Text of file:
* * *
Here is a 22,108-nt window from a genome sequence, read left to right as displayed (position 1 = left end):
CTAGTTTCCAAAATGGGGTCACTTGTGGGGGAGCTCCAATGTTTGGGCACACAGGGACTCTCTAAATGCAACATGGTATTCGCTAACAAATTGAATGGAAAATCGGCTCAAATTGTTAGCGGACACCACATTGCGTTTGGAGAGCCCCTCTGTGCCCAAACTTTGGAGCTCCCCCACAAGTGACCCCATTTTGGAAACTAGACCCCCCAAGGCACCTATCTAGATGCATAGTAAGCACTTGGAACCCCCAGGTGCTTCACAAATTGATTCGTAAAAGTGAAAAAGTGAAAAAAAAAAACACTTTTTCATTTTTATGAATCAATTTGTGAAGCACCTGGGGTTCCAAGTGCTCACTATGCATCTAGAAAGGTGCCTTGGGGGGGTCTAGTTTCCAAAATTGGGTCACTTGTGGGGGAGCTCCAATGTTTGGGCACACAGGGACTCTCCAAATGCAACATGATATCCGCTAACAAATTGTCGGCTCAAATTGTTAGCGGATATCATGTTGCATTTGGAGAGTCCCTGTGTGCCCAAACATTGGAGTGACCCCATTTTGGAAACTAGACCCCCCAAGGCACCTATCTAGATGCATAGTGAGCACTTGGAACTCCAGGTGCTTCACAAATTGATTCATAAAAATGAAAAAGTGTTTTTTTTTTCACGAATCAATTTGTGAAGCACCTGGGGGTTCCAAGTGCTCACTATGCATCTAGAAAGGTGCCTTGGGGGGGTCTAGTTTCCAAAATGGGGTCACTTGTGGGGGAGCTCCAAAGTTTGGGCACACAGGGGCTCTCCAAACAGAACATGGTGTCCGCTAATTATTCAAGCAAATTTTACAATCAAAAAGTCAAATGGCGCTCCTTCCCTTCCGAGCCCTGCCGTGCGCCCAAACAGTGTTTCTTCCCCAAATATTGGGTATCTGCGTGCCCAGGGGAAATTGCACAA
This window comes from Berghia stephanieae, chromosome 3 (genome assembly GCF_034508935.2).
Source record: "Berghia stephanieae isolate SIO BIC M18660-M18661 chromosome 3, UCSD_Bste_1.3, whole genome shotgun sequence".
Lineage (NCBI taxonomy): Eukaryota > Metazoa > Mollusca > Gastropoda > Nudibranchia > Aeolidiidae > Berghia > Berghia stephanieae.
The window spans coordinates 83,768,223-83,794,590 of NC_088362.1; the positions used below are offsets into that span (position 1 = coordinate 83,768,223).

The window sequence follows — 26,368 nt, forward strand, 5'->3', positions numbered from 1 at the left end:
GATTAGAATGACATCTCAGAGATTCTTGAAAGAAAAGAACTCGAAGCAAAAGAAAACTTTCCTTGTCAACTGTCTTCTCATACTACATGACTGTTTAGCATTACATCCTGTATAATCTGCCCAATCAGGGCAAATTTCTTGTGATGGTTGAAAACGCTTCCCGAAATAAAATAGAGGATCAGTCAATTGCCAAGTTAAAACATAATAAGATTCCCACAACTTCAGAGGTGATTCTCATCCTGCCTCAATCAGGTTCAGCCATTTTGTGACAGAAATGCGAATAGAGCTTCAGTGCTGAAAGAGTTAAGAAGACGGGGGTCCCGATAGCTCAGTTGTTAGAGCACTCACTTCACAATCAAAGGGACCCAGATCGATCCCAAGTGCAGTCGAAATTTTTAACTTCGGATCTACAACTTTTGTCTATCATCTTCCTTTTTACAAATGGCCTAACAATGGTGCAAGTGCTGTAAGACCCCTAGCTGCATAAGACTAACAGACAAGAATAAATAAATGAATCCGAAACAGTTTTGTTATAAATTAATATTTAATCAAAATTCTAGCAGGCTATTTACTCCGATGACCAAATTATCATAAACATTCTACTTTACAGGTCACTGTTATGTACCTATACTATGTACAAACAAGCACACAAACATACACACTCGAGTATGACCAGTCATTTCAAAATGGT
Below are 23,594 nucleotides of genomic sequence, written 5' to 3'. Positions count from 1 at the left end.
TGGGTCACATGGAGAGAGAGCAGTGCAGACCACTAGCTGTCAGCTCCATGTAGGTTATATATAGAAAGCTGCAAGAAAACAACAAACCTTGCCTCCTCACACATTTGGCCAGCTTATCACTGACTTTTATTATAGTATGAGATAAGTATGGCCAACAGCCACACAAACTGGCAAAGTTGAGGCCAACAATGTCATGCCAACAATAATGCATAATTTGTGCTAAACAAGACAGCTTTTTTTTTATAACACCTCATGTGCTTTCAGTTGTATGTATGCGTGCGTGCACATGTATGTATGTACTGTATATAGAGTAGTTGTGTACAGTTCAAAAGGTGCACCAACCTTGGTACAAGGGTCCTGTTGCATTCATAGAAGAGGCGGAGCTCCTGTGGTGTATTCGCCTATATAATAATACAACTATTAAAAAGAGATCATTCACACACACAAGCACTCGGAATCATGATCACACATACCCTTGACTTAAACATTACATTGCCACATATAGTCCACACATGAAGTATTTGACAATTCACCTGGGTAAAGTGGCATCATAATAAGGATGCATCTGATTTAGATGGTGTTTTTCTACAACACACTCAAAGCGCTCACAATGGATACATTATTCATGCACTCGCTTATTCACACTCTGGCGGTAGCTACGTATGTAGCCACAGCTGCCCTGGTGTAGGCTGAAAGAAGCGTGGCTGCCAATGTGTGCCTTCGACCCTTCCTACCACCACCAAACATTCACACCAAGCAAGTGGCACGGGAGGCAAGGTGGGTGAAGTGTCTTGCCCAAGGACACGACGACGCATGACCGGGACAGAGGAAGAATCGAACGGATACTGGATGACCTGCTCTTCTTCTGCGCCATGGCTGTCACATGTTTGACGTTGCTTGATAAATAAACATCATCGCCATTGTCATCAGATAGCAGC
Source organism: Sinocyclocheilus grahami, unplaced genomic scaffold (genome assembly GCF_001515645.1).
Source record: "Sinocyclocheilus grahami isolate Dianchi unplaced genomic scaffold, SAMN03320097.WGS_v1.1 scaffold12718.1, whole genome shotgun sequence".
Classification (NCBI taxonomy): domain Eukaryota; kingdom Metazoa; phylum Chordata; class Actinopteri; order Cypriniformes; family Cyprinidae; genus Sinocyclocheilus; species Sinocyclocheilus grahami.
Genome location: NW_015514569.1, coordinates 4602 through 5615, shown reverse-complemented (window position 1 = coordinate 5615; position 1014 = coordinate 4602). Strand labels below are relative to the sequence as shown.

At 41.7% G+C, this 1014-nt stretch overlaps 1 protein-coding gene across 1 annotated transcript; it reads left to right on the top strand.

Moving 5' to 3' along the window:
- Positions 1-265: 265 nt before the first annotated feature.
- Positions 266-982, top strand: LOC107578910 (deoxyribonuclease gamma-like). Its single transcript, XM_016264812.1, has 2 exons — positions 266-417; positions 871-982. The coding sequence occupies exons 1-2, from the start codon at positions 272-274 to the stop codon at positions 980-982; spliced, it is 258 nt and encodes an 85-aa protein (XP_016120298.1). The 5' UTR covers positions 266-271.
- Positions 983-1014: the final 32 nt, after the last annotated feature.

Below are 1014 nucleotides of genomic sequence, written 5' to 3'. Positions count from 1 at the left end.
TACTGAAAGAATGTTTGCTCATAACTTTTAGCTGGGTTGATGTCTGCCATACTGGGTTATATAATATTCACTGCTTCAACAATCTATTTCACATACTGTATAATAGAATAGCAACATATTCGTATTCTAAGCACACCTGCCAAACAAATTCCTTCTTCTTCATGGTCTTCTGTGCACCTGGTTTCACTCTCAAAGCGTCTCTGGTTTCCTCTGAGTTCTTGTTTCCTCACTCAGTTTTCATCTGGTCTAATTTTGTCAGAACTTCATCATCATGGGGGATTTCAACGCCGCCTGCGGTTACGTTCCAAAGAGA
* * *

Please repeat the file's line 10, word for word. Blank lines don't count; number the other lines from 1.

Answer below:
TGGGTCACATGGAGAGAGAGCAGTGCAGACCACTAGCTGTCAGCTCCATGTAGGTTATATATAGAAAGCTGCAAGAAAACAACAAACCTTGCCTCCTCACACATTTGGCCAGCTTATCACTGACTTTTATTATAGTATGAGATAAGTATGGCCAACAGCCACACAAACTGGCAAAGTTGAGGCCAACAATGTCATGCCAACAATAATGCATAATTTGTGCTAAACAAGACAGCTTTTTTTTTATAACACCTCATGTGCTTTCAGTTGTATGTATGCGTGCGTGCACATGTATGTATGTACTGTATATAGAGTAGTTGTGTACAGTTCAAAAGGTGCACCAACCTTGGTACAAGGGTCCTGTTGCATTCATAGAAGAGGCGGAGCTCCTGTGGTGTATTCGCCTATATAATAATACAACTATTAAAAAGAGATCATTCACACACACAAGCACTCGGAATCATGATCACACATACCCTTGACTTAAACATTACATTGCCACATATAGTCCACACATGAAGTATTTGACAATTCACCTGGGTAAAGTGGCATCATAATAAGGATGCATCTGATTTAGATGGTGTTTTTCTACAACACACTCAAAGCGCTCACAATGGATACATTATTCATGCACTCGCTTATTCACACTCTGGCGGTAGCTACGTATGTAGCCACAGCTGCCCTGGTGTAGGCTGAAAGAAGCGTGGCTGCCAATGTGTGCCTTCGACCCTTCCTACCACCACCAAACATTCACACCAAGCAAGTGGCACGGGAGGCAAGGTGGGTGAAGTGTCTTGCCCAAGGACACGACGACGCATGACCGGGACAGAGGAAGAATCGAACGGATACTGGATGACCTGCTCTTCTTCTGCGCCATGGCTGTCACATGTTTGACGTTGCTTGATAAATAAACATCATCGCCATTGTCATCAGATAGCAGC